Abstract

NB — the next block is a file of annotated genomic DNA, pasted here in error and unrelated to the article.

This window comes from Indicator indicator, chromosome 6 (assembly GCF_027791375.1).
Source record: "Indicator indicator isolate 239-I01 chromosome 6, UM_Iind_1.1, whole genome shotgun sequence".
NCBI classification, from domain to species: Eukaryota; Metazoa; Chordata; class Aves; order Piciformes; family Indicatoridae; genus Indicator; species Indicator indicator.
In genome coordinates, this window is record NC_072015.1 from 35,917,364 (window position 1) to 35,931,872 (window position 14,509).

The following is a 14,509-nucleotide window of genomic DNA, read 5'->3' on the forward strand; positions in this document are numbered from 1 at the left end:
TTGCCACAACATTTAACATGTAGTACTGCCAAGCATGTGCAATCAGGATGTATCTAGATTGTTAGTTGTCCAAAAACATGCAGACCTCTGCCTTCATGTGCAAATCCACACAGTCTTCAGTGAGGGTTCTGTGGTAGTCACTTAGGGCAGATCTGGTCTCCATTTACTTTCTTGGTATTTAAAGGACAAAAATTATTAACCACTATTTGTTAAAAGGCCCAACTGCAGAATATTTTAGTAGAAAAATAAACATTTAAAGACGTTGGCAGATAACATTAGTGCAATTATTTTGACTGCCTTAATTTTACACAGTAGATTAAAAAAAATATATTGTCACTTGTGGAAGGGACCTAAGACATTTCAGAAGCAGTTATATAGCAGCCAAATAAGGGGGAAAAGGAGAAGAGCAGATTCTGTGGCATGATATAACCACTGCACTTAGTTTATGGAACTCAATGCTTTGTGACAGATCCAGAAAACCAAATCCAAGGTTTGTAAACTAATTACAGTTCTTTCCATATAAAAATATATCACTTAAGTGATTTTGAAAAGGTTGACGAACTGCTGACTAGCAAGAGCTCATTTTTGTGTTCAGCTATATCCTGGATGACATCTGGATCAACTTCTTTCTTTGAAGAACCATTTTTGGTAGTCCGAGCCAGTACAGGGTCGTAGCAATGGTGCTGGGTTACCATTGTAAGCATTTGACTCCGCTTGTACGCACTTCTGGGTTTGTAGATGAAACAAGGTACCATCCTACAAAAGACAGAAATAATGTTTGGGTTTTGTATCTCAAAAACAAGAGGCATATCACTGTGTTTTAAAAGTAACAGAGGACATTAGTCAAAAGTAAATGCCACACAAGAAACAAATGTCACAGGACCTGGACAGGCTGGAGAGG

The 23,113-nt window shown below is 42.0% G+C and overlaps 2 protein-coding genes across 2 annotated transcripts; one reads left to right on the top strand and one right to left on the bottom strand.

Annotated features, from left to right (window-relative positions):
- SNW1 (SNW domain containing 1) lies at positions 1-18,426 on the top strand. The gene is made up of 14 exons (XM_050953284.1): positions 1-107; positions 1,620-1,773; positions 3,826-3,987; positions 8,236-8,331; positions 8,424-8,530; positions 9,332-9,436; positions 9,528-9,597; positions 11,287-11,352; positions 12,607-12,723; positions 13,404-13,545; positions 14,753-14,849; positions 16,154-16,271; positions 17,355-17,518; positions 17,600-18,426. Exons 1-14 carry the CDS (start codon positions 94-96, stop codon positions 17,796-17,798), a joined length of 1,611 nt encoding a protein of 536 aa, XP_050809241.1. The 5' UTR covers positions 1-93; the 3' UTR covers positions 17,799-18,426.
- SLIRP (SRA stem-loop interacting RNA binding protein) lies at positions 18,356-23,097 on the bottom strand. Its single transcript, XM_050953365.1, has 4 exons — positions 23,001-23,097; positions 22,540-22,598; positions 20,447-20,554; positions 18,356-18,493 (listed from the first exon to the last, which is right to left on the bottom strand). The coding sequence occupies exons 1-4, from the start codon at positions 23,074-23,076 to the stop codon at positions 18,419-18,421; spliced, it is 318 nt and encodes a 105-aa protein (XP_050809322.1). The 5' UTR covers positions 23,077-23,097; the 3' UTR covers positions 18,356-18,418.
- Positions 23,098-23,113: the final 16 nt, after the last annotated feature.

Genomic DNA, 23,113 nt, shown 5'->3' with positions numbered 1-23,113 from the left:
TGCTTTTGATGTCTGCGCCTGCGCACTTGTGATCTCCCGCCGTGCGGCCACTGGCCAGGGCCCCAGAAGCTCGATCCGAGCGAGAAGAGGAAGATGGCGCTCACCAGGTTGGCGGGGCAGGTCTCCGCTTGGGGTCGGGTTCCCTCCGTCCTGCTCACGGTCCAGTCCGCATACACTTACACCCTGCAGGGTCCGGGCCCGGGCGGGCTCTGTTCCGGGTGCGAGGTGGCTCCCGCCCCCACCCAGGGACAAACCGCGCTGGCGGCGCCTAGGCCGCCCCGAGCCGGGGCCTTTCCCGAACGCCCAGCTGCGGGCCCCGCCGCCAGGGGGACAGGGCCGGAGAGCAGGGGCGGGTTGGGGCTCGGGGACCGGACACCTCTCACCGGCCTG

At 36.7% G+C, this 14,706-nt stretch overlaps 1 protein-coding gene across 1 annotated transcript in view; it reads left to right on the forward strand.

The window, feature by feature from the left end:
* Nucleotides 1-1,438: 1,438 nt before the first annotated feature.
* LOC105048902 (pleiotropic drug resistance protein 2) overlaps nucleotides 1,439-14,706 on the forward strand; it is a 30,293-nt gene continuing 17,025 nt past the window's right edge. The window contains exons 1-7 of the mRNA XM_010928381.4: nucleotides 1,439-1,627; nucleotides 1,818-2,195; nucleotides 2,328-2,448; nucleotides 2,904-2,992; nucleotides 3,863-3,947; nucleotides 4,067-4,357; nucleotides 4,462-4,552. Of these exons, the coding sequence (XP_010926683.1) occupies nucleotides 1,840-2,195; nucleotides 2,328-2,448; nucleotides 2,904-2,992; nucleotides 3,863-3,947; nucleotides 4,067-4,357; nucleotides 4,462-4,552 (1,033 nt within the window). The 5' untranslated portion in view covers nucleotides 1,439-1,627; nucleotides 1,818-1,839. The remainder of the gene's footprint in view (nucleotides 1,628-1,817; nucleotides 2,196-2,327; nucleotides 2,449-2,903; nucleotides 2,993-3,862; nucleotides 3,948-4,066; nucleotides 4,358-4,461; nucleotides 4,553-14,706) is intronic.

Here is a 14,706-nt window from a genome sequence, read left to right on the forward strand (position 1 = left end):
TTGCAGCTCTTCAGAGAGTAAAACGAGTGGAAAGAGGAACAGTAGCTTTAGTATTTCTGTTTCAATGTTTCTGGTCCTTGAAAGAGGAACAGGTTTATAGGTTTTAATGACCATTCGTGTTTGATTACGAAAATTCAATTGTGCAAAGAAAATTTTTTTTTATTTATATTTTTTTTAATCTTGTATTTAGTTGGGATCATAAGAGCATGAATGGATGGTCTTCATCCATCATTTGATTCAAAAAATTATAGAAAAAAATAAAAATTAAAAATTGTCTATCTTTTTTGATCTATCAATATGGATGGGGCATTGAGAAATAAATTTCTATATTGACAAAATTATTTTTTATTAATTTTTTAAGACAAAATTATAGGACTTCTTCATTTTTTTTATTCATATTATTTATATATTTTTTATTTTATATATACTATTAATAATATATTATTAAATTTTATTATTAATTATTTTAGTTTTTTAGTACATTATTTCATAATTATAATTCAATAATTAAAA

Observational findings demonstrating improved survival for younger adults following pediatric, as opposed to adult, acute lymphoblastic leukemia (ALL) regimens have been translated into international, prospective multicenter clinical trials testing the pediatric regimen in young adult ALL. The results of these studies confirm the feasibility of delivering the pediatric regimen in the adult oncology setting and establish the superiority of this approach relative to historical adult cooperative group regimen results. Specific toxicities, including thrombosis, hepatotoxicity, and osteonecrosis, are more prevalent in adults receiving the pediatric regimen relative to young children. Persistent minimal residual disease (MRD) is a strong prognostic indicator in adults receiving the pediatric regimen; sensitive, high-quality MRD evaluation should be performed in all patients receiving these therapies. Incorporation of targeted agents, particularly in the frontline and MRD+ setting, will usher in the next era of the pediatric regimen in adult ALL.

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